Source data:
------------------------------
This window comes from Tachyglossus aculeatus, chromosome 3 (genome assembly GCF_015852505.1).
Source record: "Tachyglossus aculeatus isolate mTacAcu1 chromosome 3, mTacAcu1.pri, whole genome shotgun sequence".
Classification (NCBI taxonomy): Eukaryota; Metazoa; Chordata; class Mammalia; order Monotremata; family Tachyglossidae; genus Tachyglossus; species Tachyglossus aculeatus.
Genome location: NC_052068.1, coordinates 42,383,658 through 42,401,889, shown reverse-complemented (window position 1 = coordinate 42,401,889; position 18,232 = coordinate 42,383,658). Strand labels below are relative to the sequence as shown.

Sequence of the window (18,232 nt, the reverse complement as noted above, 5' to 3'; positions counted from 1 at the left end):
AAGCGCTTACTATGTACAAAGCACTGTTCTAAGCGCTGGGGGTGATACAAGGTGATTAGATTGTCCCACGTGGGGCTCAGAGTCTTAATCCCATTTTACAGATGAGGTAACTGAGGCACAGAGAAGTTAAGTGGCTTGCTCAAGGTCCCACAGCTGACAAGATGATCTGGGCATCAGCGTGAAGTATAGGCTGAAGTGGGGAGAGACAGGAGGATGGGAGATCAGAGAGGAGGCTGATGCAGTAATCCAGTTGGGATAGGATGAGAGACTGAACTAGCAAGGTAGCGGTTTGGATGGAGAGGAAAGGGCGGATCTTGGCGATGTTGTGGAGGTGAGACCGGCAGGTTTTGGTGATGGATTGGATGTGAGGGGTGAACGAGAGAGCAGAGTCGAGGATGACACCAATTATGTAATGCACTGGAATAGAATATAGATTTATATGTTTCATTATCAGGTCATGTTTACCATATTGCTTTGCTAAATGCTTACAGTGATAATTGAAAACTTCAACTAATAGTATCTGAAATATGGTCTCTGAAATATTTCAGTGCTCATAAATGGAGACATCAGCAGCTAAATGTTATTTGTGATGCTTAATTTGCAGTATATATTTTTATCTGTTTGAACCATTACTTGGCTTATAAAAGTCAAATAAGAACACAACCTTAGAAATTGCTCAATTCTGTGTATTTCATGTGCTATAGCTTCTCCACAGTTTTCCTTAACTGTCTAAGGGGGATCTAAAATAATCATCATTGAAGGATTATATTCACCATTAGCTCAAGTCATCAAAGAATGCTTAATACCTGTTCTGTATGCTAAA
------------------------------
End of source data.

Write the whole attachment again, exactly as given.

This window comes from Tachyglossus aculeatus, chromosome 3 (genome assembly GCF_015852505.1).
Source record: "Tachyglossus aculeatus isolate mTacAcu1 chromosome 3, mTacAcu1.pri, whole genome shotgun sequence".
Classification (NCBI taxonomy): Eukaryota; Metazoa; Chordata; class Mammalia; order Monotremata; family Tachyglossidae; genus Tachyglossus; species Tachyglossus aculeatus.
Genome location: NC_052068.1, coordinates 42,383,658 through 42,401,889, shown reverse-complemented (window position 1 = coordinate 42,401,889; position 18,232 = coordinate 42,383,658). Strand labels below are relative to the sequence as shown.

Sequence of the window (18,232 nt, the reverse complement as noted above, 5' to 3'; positions counted from 1 at the left end):
AAGCGCTTACTATGTACAAAGCACTGTTCTAAGCGCTGGGGGTGATACAAGGTGATTAGATTGTCCCACGTGGGGCTCAGAGTCTTAATCCCATTTTACAGATGAGGTAACTGAGGCACAGAGAAGTTAAGTGGCTTGCTCAAGGTCCCACAGCTGACAAGATGATCTGGGCATCAGCGTGAAGTATAGGCTGAAGTGGGGAGAGACAGGAGGATGGGAGATCAGAGAGGAGGCTGATGCAGTAATCCAGTTGGGATAGGATGAGAGACTGAACTAGCAAGGTAGCGGTTTGGATGGAGAGGAAAGGGCGGATCTTGGCGATGTTGTGGAGGTGAGACCGGCAGGTTTTGGTGATGGATTGGATGTGAGGGGTGAACGAGAGAGCAGAGTCGAGGATGACACCAATTATGTAATGCACTGGAATAGAATATAGATTTATATGTTTCATTATCAGGTCATGTTTACCATATTGCTTTGCTAAATGCTTACAGTGATAATTGAAAACTTCAACTAATAGTATCTGAAATATGGTCTCTGAAATATTTCAGTGCTCATAAATGGAGACATCAGCAGCTAAATGTTATTTGTGATGCTTAATTTGCAGTATATATTTTTATCTGTTTGAACCATTACTTGGCTTATAAAAGTCAAATAAGAACACAACCTTAGAAATTGCTCAATTCTGTGTATTTCATGTGCTATAGCTTCTCCACAGTTTTCCTTAACTGTCTAAGGGGGATCTAAAATAATCATCATTGAAGGATTATATTCACCATTAGCTCAAGTCATCAAAGAATGCTTAATACCTGTTCTGTATGCTAAA